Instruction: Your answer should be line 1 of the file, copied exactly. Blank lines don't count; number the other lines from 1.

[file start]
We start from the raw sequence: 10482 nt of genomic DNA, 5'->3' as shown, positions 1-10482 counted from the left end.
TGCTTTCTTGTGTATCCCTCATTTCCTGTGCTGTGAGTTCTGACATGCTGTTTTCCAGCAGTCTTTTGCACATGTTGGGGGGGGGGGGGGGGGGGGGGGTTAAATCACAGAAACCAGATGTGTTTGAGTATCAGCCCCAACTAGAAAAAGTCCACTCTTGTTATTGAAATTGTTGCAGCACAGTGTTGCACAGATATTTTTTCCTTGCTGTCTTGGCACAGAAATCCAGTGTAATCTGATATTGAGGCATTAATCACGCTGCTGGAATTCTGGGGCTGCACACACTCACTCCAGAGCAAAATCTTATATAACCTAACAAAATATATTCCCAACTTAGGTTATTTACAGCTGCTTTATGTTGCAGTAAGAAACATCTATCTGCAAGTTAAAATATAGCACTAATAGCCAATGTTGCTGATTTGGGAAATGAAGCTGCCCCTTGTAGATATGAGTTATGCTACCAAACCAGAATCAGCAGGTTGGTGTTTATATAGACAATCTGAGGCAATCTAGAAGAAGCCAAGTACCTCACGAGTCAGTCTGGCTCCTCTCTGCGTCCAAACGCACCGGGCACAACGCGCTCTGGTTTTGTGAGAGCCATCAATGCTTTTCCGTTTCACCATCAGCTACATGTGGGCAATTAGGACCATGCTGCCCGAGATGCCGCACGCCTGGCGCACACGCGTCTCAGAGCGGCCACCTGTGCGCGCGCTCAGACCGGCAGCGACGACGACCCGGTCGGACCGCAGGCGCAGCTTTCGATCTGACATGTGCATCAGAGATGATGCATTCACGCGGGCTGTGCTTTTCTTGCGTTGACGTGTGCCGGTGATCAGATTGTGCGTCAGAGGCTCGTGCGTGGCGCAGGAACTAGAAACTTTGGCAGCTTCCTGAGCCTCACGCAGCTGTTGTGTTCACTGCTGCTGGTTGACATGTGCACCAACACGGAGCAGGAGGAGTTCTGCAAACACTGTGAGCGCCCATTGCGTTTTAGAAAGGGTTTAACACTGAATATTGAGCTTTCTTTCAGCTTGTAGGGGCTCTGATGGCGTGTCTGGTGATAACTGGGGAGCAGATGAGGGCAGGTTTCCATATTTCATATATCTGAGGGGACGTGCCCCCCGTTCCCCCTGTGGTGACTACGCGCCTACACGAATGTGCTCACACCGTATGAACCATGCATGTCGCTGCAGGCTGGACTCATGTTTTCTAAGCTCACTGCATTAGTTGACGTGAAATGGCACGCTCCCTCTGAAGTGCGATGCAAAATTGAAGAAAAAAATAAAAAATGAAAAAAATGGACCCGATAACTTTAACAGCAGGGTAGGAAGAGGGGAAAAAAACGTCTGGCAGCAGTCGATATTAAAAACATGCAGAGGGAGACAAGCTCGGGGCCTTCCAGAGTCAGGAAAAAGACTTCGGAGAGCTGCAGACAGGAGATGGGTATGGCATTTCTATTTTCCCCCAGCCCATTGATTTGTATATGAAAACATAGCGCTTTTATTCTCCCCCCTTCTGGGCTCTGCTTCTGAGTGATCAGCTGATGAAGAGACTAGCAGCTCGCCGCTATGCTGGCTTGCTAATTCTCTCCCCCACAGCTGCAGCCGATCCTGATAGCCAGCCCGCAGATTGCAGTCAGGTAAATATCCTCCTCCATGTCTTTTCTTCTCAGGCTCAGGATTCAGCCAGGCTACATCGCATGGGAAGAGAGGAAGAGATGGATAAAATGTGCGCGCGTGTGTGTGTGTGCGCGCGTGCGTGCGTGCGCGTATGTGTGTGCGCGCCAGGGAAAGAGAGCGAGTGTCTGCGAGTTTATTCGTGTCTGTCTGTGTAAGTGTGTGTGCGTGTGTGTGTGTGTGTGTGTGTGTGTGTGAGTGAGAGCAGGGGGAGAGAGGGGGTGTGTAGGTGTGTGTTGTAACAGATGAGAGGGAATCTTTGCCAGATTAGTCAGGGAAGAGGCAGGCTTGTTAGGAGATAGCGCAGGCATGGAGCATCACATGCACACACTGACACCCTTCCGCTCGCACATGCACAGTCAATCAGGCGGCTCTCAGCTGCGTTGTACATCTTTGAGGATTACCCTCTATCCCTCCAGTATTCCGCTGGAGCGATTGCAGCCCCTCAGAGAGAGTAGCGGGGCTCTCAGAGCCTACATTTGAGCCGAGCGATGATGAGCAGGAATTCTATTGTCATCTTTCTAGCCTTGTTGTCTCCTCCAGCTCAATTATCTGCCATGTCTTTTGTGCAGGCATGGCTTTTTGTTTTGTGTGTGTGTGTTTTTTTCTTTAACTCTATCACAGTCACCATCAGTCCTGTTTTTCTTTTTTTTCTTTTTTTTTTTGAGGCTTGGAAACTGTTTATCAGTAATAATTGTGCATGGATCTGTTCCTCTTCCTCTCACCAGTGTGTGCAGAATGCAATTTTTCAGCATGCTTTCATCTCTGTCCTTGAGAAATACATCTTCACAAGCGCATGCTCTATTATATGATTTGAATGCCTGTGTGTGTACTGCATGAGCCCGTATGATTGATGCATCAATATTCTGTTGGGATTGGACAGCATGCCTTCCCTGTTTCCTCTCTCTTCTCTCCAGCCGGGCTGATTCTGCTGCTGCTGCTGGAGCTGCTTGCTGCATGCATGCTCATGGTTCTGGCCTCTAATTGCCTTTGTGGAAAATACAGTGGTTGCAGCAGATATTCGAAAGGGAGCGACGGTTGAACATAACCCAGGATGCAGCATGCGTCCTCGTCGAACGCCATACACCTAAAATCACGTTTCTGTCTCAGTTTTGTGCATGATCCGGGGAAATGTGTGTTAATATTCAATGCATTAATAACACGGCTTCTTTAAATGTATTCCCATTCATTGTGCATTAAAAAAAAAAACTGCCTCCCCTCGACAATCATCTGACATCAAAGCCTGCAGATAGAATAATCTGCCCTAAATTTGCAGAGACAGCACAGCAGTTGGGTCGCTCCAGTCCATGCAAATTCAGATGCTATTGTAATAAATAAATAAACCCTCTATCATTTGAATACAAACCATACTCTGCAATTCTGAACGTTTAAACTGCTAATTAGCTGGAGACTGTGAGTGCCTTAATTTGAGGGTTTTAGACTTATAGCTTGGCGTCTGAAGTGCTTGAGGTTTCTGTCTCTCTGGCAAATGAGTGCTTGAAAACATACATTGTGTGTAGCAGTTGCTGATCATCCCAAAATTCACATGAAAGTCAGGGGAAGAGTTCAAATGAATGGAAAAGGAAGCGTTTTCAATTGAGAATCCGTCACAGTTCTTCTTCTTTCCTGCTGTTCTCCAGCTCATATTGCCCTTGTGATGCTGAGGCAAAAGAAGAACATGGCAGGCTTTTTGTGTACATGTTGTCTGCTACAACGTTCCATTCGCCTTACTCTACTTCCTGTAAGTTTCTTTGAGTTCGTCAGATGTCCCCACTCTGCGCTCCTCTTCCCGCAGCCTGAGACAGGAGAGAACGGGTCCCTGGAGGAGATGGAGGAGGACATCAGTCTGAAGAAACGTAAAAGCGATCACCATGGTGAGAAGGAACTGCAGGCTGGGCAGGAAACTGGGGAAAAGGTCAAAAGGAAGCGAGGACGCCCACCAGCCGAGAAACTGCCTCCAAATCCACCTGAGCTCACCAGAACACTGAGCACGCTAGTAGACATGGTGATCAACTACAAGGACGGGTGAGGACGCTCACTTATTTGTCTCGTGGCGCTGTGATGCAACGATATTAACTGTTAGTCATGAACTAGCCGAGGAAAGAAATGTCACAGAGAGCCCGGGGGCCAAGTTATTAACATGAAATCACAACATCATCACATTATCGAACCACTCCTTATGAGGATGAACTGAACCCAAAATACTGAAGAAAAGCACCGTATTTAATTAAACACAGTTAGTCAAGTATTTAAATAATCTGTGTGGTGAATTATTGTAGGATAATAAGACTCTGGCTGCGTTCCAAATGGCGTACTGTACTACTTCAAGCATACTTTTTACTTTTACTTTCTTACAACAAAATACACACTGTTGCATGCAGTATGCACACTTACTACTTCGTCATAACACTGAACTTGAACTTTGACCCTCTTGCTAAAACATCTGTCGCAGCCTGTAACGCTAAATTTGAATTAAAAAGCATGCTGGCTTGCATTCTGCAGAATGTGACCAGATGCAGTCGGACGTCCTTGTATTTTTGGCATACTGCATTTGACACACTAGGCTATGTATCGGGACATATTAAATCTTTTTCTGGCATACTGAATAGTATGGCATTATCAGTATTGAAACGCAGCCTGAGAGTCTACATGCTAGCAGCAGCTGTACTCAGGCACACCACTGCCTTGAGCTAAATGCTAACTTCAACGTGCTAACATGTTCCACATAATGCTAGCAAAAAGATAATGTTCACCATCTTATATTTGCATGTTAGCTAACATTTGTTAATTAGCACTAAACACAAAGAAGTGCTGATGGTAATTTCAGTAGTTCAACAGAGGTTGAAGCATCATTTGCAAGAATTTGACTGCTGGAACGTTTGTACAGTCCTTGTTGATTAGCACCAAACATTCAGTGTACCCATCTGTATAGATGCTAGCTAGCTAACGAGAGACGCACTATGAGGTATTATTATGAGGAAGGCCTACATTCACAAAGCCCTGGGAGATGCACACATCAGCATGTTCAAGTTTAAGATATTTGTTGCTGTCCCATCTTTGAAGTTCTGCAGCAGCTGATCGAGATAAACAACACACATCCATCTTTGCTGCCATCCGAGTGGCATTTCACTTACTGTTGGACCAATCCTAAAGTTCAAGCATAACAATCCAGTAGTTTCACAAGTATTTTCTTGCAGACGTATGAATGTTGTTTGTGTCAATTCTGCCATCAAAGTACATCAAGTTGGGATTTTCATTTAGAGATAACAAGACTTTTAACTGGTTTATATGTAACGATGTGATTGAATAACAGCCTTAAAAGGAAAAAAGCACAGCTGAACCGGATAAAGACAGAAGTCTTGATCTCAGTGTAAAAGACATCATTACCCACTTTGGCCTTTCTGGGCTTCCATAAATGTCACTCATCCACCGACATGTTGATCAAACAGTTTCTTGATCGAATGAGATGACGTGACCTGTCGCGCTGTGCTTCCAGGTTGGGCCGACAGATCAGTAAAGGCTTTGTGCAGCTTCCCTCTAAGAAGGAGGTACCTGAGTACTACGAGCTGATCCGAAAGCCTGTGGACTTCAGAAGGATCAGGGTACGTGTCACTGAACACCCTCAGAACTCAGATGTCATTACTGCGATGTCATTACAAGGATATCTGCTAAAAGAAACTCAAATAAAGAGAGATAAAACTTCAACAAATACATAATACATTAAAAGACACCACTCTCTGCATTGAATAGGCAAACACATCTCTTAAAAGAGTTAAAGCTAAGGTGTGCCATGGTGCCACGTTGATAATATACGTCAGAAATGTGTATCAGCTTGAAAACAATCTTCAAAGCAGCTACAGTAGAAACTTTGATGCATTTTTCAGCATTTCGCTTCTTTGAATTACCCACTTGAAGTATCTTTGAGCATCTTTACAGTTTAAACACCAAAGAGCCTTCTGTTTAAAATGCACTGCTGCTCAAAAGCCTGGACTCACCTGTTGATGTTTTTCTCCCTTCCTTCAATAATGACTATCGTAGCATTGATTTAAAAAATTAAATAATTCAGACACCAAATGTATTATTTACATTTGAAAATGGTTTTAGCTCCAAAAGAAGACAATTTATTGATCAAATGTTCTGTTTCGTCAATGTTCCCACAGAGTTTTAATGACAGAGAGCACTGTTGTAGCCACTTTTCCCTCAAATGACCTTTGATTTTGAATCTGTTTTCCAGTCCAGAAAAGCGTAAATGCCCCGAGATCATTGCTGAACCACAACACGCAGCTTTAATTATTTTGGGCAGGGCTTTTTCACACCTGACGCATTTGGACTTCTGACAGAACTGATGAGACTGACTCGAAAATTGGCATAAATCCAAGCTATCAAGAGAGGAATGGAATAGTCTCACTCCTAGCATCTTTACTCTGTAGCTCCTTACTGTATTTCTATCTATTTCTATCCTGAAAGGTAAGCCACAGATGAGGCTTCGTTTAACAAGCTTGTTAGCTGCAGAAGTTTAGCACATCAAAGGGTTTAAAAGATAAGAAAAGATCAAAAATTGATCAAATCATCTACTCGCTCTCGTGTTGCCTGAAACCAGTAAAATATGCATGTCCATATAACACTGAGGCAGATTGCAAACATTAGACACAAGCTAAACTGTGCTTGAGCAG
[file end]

We start from the raw sequence: 10482 nt of genomic DNA, 5'->3' as shown, positions 1-10482 counted from the left end.